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Planning panel likes revamped condo plan -- Next step for developer is to find new location for the DL bowling alley

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A plan that will relocate Voyageur Lanes bowling alley in Detroit lakes and in its place house a new condominium is one step closer to approval.

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Tuesday night, the Detroit Lakes Planning Commission unanimously approved the request of David Spies Family Limited Partnership to build a condo on the West Lake Drive property.

Developer David Spies said he has been working with the city for over a year to get approval for his plans. After coming before the planning commission at the start of this year, the commissioners sent Spies back with suggestions to improve the plan. He took their advice and impressed them this month.

"I think he's going in the right direction with this project," Community Development Director Larry Remmen said Tuesday.

With a list of 17 conditions, a few stood out as improvements on the original plan. From a proposed 27 units, Spies has reduced the number of units to 21, with nine being in the first tier on Little Detroit Lake.

The site will also provide at least six parking spaces for the bike trail access. The condos will sit between 94 feet and 200 feet from the lake.

Spies also reduced the impervious surface percentage of the development from 36 percent to 22 percent. The ordinance sets the maximum amount at 25 percent.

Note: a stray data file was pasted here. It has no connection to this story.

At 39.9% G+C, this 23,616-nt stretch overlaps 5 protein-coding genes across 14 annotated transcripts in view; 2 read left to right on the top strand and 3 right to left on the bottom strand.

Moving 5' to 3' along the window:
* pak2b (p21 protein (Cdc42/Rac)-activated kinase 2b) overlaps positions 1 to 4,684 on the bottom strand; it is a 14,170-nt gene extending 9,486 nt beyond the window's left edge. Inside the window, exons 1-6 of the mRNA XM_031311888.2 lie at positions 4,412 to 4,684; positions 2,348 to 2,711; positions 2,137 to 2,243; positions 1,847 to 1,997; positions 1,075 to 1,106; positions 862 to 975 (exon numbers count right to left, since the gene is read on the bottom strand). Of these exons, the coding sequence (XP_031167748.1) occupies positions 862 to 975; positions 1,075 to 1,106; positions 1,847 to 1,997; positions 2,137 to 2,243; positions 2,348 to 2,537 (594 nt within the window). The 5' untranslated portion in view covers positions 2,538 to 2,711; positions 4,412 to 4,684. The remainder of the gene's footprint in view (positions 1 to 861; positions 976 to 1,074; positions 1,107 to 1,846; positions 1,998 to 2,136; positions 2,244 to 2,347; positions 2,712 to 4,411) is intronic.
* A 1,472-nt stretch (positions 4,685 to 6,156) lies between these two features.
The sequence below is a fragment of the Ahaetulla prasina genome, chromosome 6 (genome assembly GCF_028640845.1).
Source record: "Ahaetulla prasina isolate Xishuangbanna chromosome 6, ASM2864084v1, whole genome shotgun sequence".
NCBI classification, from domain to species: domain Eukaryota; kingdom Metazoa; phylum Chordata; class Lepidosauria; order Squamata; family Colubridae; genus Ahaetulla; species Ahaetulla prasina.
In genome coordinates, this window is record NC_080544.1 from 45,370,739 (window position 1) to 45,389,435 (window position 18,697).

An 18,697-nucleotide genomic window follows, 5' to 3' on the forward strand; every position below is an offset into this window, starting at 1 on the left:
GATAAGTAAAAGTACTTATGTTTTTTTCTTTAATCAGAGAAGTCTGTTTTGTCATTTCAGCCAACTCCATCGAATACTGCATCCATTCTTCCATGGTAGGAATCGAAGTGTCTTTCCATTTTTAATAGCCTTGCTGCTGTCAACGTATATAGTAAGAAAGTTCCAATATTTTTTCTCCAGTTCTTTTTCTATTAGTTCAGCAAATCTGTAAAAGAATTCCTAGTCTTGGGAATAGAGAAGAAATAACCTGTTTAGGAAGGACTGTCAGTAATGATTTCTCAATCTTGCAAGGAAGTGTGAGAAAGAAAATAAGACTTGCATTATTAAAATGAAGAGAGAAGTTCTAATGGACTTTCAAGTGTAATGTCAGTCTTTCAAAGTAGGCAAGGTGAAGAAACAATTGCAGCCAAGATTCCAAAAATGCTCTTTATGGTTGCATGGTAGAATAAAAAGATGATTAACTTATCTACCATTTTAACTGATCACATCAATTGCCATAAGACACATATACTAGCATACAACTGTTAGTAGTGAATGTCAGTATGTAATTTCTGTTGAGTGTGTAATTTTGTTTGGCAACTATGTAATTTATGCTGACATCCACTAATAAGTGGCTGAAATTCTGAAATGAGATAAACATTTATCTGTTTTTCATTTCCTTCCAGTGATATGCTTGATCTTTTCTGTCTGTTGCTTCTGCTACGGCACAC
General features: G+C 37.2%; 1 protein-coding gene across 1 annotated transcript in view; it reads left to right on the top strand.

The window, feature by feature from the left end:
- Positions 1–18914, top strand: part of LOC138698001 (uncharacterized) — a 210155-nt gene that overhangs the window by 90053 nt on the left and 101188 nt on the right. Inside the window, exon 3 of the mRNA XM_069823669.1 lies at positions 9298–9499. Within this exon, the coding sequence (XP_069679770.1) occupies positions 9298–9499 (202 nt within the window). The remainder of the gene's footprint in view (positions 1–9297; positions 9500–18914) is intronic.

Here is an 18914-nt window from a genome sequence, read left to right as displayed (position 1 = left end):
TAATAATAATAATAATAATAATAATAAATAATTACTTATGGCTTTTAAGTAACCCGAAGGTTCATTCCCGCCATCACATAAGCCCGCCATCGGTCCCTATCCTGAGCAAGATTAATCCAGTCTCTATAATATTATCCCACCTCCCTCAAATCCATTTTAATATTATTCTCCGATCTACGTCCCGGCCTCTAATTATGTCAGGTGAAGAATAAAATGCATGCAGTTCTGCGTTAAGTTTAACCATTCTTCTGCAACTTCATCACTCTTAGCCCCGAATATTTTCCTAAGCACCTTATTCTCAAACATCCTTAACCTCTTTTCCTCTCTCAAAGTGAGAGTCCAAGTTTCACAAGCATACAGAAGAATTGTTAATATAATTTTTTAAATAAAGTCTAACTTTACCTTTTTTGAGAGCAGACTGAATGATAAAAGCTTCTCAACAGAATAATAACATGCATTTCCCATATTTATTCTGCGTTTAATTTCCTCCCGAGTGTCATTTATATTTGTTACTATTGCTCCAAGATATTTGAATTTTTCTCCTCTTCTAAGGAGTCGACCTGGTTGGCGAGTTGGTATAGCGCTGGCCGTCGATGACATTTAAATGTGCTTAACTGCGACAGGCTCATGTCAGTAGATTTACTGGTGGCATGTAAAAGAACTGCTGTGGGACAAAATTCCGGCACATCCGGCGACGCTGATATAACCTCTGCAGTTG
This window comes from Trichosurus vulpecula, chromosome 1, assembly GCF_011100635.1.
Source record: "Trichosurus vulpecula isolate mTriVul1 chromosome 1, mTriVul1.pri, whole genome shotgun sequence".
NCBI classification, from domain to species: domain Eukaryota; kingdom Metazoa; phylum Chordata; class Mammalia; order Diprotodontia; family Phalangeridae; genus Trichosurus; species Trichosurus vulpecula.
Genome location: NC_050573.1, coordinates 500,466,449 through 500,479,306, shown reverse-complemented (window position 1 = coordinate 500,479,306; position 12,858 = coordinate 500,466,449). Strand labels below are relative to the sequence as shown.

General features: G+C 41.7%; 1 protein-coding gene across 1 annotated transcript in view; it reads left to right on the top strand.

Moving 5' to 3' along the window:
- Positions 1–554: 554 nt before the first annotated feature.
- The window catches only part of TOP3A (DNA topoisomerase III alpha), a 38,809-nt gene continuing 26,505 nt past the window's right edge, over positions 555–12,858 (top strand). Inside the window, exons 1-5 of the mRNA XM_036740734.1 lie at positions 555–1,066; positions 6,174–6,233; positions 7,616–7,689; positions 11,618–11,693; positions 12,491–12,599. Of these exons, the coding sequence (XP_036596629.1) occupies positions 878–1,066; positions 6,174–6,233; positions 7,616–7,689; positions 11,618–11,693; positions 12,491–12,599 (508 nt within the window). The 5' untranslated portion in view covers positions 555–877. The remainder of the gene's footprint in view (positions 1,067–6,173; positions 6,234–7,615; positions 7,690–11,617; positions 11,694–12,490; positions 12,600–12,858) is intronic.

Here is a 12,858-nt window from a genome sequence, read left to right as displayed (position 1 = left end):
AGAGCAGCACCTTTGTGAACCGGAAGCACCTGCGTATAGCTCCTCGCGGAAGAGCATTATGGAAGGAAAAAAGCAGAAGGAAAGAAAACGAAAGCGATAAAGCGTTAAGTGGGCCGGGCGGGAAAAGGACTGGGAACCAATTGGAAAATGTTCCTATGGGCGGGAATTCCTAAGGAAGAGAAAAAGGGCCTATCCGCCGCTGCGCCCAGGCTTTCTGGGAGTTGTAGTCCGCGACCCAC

"As you view it from the lake, he's back pretty far," Remmen said. "It makes sense and fits with what we're talking about. The improvements are eminent."

The property will also be allowed one dock with 15 boat slips on it.

The biggest discussion revolved around the height of the building. City ordinance sets the height of the building at 25 feet, but Spies is asking for nearly 45 feet. Remmen said to put it in perspective, The Lodge on Lake Detroit also got a height variance for having roughly the same height, within a few inches.

Commission member Harry Johnston said the planning commission should change the height variance to 30 or 35 feet from 25 feet. Remmen said the state sets the regulation at 25 feet and cities are able to be stricter in regulations, but not more lenient. Johnston suggested the state change the regulation.

"Are we better off, yeah. This is a great plan for the area," commission member Chris Bergen said. "If this guy wants to spend the money in our town, I think we should let him."

Spies spoke briefly, saying he could be doing a lot more density and damage to the property without going through the conditional use permit process, but he'd rather have a nice building and not do as much damage to Detroit Lake.

"This project has to be good for the bowling community and the city of Detroit Lakes," he said.

"I like the improvements that you've done to the building," commission member Ginny Imholte said. She questioned the outside look of the building, which was not that clear from the sketches, stating Detroit Lakes could use some fun and unique building designs, with Spies agreeing.

"I think it's a good plan. It's a benefit to the lake," said commission chair and city council alderman G.L. Tucker, noting the improvements to the plan.

"The developer has done a great job," Johnston said, singling out the improvement to reduction in impervious surface.

After the unanimous vote, Spies thanked the commission and said he can now concentrate on relocating the bowling alley.

The Community Development Committee will visit the issue Thursday, April 3, and then the city council on Tuesday, April 8.

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